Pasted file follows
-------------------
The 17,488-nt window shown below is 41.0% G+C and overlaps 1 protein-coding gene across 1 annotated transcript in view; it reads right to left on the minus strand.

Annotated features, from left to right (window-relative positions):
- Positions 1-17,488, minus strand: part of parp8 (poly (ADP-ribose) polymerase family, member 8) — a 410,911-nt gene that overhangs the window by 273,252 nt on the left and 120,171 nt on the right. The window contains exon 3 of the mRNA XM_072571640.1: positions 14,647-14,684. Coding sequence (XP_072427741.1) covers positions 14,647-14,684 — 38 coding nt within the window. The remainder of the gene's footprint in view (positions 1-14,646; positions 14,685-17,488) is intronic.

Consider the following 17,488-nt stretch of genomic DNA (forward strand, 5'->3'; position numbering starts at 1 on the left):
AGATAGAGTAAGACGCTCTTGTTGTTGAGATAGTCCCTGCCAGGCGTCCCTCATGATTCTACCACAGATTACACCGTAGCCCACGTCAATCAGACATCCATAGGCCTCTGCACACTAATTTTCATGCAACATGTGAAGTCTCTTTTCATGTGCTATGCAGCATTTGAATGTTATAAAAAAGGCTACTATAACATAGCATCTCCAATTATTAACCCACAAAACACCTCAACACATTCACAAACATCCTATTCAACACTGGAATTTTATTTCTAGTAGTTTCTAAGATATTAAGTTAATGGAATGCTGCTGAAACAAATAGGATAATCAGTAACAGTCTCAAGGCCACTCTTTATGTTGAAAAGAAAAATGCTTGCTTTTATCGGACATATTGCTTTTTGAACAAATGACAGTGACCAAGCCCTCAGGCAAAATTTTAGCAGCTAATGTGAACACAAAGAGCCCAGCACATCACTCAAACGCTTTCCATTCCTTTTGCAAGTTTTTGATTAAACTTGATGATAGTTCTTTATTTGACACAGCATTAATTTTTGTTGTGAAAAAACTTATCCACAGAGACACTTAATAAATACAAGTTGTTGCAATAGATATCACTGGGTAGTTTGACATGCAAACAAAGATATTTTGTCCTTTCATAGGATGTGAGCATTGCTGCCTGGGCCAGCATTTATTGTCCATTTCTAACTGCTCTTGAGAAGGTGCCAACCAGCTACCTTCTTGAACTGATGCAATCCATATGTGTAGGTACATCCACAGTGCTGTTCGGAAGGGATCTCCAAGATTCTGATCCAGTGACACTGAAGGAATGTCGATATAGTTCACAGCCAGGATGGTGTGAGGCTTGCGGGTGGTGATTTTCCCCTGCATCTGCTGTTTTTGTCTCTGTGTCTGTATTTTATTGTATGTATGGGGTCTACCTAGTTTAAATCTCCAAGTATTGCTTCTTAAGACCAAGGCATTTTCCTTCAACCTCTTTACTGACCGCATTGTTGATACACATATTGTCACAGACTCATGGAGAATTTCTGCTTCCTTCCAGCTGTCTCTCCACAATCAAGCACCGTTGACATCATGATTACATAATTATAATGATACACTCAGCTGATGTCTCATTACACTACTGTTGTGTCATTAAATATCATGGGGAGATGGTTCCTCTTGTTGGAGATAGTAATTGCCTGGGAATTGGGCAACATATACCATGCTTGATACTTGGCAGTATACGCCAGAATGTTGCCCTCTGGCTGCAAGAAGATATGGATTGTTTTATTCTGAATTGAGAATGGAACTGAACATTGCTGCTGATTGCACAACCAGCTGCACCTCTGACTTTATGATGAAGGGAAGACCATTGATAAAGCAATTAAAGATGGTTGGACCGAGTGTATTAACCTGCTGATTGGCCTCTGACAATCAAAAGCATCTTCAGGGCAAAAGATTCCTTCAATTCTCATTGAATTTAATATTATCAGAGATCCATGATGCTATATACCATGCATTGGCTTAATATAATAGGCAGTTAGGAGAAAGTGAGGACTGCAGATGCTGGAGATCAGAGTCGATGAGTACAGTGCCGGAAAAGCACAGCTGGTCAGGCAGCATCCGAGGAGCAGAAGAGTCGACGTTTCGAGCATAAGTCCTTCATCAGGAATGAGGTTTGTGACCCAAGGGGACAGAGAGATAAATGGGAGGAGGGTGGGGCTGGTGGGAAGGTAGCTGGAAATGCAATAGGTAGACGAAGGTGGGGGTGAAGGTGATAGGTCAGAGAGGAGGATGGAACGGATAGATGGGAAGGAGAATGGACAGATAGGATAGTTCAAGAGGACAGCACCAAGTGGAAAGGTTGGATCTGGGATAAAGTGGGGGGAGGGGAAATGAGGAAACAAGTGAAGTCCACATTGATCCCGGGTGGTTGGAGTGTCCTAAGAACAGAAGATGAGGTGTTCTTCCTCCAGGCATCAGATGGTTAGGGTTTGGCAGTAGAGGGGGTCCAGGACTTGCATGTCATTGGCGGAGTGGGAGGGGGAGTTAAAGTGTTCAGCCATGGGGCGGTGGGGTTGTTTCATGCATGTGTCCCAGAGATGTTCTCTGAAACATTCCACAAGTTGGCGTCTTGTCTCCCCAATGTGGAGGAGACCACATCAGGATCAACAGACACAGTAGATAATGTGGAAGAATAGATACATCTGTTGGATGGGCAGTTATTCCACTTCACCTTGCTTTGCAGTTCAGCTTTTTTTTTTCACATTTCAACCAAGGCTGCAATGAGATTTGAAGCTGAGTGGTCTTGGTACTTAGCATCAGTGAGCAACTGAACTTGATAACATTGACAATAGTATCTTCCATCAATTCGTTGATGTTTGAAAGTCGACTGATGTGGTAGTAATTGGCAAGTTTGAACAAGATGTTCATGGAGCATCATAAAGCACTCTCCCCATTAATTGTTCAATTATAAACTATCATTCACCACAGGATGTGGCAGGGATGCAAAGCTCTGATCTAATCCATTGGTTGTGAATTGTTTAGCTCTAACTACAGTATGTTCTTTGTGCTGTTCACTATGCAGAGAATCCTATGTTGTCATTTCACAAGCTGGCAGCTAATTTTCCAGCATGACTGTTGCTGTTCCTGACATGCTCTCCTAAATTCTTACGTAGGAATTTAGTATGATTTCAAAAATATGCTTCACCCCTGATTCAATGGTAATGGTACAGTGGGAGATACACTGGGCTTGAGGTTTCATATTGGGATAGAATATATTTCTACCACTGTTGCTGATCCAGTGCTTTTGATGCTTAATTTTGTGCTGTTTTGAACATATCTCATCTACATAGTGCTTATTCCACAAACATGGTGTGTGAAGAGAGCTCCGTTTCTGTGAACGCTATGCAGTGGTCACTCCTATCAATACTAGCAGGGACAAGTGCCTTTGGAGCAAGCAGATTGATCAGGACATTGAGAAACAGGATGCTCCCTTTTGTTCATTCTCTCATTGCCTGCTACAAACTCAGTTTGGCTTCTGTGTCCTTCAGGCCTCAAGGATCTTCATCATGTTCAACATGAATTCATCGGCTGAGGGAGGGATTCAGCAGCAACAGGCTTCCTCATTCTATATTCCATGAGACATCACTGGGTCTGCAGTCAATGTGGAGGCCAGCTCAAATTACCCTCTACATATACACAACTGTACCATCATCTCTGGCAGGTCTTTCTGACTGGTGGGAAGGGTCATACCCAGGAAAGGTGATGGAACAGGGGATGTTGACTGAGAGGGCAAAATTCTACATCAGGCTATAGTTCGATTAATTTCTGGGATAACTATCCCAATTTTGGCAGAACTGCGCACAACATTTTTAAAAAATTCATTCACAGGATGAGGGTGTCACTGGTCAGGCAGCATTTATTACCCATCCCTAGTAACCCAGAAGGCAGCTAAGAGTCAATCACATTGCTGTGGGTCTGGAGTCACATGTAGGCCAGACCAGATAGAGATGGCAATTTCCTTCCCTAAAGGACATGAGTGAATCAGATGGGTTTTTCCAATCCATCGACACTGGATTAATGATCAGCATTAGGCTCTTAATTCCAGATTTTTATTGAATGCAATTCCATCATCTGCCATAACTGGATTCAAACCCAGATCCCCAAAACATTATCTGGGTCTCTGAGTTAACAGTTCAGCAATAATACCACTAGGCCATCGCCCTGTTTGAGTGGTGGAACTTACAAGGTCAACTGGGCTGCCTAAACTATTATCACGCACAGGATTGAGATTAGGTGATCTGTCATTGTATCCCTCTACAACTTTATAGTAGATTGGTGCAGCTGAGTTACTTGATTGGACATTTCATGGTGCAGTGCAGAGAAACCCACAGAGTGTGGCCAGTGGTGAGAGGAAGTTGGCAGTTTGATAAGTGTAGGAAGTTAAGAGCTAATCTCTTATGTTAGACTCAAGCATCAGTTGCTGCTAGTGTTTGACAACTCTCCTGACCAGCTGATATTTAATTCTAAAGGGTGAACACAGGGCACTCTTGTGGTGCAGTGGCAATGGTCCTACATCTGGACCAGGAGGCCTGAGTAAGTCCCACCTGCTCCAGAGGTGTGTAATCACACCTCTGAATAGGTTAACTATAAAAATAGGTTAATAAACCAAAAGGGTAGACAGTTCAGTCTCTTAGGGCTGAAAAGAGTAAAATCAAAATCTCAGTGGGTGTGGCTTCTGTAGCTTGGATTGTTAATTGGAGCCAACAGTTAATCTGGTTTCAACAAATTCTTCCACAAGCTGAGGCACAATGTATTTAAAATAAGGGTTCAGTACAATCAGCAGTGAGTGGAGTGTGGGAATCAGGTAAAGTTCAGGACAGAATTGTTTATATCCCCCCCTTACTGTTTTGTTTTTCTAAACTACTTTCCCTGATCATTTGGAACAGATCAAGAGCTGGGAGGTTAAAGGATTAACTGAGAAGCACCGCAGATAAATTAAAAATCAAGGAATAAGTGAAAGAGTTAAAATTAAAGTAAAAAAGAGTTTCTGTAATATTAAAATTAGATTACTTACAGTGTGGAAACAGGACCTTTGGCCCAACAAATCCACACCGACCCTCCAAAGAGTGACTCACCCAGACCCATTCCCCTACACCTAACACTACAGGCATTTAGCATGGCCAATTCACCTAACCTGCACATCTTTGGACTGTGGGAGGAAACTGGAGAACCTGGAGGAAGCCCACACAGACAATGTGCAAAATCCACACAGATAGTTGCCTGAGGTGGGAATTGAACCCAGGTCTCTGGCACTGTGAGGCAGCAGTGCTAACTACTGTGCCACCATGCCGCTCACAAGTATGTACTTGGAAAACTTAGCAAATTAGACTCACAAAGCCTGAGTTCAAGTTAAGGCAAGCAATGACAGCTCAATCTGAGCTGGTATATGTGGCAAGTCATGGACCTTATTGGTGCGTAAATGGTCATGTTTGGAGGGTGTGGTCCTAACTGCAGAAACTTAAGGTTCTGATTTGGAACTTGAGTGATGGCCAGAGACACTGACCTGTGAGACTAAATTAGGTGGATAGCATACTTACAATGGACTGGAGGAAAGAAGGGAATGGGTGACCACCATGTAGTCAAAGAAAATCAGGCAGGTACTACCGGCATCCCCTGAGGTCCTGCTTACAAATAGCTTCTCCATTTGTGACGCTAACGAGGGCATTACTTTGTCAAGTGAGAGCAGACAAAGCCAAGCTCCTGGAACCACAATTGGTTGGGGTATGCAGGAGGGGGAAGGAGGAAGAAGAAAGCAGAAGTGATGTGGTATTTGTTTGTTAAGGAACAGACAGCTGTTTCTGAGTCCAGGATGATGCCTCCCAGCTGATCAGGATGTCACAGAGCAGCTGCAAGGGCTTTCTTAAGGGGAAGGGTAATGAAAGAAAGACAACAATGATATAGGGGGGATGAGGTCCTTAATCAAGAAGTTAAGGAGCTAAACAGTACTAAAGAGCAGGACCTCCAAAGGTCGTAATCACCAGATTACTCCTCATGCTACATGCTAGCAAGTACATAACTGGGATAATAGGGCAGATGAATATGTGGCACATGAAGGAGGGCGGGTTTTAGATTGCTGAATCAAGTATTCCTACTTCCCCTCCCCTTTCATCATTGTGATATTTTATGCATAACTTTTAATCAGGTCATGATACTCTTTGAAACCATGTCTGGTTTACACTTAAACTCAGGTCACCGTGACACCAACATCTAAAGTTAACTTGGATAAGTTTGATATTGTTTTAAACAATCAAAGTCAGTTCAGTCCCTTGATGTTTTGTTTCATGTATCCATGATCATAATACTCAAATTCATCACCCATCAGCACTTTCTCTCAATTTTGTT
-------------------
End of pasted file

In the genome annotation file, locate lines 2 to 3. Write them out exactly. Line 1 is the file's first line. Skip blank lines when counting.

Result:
Annotated features, from left to right (window-relative positions):
- Positions 1-17,488, minus strand: part of parp8 (poly (ADP-ribose) polymerase family, member 8) — a 410,911-nt gene that overhangs the window by 273,252 nt on the left and 120,171 nt on the right. The window contains exon 3 of the mRNA XM_072571640.1: positions 14,647-14,684. Coding sequence (XP_072427741.1) covers positions 14,647-14,684 — 38 coding nt within the window. The remainder of the gene's footprint in view (positions 1-14,646; positions 14,685-17,488) is intronic.